Four days before the fall of Kabul in November 2001, Osama bin Laden was still in town. The Al Qaeda leader’s movements before and after September 11 are difficult to trace precisely, but, just prior to the attacks, we know that he appeared in Kandahar and urged his followers to evacuate to safer locations in anticipation of U.S. retaliation. Then, on November 8, he was in Kabul, despite the fact that U.S. forces and their Afghan allies were closing in on the city. That morning, while eating a meal of meat and olives, he gave an interview to Hamid Mir, a Pakistani journalist who was writing his biography. He defended the attacks on New York and Washington, saying, “America and its allies are massacring us in Palestine, Chechnya, Kashmir, and Iraq. The Muslims have the right to attack America in reprisal.” Six months later, when I met Mir in Pakistan, he told me that the Al Qaeda leader had, on that day, appeared to be in remarkably good spirits.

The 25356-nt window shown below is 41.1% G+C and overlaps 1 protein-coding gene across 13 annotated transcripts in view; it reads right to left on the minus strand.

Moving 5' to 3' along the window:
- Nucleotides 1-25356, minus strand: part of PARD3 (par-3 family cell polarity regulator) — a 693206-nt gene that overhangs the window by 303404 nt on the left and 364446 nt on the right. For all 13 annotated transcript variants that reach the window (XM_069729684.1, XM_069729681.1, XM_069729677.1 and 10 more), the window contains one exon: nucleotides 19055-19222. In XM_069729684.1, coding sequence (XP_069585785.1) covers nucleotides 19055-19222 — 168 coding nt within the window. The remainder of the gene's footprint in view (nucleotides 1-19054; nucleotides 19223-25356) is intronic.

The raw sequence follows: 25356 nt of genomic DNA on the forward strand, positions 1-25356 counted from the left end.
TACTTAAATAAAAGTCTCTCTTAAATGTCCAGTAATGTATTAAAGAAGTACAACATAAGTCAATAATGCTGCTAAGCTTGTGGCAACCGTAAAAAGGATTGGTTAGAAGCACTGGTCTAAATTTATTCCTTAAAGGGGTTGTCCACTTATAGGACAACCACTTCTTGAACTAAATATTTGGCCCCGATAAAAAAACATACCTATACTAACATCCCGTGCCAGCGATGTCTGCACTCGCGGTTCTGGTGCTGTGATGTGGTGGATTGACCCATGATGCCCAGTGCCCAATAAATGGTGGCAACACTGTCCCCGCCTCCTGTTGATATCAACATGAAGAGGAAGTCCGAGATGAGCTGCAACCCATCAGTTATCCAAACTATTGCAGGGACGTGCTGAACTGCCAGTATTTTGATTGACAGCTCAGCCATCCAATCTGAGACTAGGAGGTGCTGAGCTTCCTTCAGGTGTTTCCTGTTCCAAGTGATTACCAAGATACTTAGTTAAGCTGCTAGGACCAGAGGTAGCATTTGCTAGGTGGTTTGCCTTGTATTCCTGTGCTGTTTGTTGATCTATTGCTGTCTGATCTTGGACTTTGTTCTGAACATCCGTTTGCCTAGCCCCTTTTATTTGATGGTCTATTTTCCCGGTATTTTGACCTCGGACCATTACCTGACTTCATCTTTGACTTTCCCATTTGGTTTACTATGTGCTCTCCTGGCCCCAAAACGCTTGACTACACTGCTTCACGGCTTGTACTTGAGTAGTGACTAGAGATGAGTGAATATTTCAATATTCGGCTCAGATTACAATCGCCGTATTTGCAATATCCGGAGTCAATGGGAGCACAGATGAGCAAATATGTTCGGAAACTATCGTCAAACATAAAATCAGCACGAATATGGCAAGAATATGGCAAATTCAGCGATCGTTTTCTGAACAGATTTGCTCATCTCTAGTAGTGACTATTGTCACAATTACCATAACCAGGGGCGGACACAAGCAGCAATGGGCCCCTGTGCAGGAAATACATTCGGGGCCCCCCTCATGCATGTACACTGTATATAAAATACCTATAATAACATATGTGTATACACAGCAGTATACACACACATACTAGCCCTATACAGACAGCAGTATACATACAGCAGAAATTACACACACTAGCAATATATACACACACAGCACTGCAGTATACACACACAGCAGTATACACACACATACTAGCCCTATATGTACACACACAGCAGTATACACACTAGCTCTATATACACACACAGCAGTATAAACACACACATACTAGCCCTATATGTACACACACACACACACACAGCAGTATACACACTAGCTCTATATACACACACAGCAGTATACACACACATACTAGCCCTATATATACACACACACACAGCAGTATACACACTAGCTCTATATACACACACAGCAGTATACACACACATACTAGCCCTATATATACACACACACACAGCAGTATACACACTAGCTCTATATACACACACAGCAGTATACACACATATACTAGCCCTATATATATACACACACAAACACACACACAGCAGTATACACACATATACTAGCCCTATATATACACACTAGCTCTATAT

Bin Laden and the Battle for Tora Bora
"I am convinced that Tora Bora constitutes one of greatest military blunders in recent U.S. history. It is worth revisiting now not just in the interest of historical accuracy, but also because the story contains valuable lessons as we renew our push against Al Qaeda in Afghanistan and Pakistan."